Dear Dr. Roach: You have written numerous articles about low-dose aspirin and its effects concerning heart problems. My doctor recommended that I take low-dose aspirin years ago, and I have been taking them since. I am 74 years old and in good physical health with no heart problems and none in my family. However, I have had a blood clot and two of my older brothers have had blood clots. Therefore, my doctors recommendation is due to the clots. You have never spoken to the efficacy of low-dose aspirin for blood clots. Please advise whether you think it is worth continuing. T.L.
Answer: There are many kinds of blood clots. A superficial blood clot in the vein causing redness and swelling in the extremity, usually the leg, is a benign condition requiring anti-inflammatory medications and raising the affected extremity. A deep venous thrombosis which is a blood clot in one of the major veins, usually the thigh or pelvis may cause swelling, and is concerning because it can break off and travel to the heart.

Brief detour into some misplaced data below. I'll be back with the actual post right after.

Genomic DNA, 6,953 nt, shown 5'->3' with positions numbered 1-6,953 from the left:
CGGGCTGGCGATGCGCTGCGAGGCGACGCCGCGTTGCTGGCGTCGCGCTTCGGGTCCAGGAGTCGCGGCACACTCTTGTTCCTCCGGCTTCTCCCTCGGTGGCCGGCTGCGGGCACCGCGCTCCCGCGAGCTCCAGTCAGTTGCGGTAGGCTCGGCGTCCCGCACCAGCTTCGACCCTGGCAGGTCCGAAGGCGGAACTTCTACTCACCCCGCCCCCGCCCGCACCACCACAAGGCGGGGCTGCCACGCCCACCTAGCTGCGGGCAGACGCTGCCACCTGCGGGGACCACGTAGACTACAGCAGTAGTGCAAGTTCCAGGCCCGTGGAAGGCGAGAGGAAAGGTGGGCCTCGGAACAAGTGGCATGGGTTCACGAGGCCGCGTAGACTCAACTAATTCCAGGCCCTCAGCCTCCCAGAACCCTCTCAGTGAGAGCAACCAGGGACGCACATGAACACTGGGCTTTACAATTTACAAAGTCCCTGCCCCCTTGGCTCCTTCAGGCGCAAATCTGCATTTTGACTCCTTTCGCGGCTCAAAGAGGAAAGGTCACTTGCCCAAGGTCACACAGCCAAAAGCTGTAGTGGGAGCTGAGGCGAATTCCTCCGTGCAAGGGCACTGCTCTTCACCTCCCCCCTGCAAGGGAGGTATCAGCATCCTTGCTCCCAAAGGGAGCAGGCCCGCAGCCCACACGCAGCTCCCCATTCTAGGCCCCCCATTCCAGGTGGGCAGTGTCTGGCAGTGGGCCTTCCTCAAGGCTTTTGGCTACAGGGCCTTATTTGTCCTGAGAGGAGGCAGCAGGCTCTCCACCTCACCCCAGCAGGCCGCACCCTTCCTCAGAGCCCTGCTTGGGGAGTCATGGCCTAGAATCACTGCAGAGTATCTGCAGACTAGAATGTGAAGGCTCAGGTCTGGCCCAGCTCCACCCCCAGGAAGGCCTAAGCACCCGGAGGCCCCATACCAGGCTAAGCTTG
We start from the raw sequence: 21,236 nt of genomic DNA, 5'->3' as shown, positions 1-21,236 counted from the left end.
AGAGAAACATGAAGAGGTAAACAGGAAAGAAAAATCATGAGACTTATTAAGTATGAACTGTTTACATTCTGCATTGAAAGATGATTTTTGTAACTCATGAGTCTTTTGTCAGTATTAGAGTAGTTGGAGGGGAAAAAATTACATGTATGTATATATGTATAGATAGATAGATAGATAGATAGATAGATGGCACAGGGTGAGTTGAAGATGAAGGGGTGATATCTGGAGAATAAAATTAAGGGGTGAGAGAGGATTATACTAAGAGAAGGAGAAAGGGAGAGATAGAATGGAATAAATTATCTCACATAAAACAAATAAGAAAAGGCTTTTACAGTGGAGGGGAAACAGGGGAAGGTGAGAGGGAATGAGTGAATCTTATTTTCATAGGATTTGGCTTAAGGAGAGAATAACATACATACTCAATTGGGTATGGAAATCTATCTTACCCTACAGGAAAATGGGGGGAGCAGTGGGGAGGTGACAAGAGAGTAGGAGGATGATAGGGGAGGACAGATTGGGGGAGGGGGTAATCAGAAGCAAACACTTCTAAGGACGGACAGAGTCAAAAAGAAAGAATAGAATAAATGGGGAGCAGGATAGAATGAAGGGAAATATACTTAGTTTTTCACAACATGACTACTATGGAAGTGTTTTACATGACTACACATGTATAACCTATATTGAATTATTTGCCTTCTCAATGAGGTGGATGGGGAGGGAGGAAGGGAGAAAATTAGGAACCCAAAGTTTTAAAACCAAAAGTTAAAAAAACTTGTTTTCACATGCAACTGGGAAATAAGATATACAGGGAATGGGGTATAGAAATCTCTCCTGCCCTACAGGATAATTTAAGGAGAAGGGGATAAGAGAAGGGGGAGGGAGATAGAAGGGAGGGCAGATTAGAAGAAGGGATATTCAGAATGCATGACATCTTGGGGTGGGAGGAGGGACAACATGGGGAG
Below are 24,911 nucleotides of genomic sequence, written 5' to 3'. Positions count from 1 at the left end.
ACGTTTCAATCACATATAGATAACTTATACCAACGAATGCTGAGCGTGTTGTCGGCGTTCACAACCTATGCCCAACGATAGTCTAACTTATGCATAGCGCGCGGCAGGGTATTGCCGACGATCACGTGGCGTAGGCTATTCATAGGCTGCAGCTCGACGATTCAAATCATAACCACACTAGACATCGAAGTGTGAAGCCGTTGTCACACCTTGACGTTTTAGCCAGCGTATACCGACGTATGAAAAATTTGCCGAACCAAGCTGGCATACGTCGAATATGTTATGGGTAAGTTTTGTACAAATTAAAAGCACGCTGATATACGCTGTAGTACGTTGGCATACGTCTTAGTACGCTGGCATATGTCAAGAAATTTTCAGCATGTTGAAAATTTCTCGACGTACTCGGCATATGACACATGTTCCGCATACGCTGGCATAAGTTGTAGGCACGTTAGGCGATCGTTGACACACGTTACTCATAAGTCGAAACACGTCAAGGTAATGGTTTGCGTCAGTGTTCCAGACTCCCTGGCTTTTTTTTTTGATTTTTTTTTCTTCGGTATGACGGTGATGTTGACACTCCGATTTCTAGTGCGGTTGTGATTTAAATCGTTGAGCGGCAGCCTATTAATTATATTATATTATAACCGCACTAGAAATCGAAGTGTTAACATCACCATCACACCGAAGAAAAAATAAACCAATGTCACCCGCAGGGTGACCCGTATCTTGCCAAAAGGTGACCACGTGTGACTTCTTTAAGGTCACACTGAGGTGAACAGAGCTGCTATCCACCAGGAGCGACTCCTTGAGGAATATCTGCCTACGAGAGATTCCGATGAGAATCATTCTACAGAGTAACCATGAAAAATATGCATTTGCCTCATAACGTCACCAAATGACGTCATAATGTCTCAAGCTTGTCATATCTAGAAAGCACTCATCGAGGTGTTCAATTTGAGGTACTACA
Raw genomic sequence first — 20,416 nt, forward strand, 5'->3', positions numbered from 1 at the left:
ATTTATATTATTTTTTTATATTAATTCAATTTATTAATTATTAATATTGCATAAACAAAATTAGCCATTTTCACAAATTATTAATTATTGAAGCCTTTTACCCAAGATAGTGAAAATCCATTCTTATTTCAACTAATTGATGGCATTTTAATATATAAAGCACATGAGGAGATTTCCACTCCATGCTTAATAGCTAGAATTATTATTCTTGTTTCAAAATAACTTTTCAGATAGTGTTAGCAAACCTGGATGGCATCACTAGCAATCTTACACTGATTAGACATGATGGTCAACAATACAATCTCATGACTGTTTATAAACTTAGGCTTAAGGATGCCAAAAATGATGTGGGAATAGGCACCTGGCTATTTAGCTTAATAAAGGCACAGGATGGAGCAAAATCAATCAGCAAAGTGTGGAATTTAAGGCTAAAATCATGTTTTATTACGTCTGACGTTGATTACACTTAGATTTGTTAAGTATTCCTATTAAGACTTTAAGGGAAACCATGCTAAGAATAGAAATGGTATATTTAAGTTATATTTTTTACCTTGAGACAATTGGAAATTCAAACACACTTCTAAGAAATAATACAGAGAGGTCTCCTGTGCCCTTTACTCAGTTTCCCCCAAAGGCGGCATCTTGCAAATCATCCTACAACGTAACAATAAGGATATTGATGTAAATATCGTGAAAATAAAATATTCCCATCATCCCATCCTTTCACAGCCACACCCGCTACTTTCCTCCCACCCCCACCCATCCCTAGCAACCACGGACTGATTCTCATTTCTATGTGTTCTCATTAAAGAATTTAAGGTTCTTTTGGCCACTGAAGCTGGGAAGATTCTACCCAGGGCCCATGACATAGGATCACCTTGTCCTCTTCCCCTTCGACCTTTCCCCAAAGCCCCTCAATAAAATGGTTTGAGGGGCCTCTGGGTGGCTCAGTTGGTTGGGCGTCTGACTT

Deep venous thromboses usually are treated with warfarin or a newer anticoagulant like rivaroxaban (Xarelto). A blood clot that has gone to the lung is called a pulmonary embolus, and these may be life-threatening. These are also treated with powerful anticoagulants. Following a course of anticoagulants, some people may be recommended aspirin (which has effects on platelets but is less potent than warfarin and rivaroxaban) to prevent a further clot. Other people, especially those who have had several clots, or even one life-threatening clot, may be recommended for more aggressive lifelong treatment.
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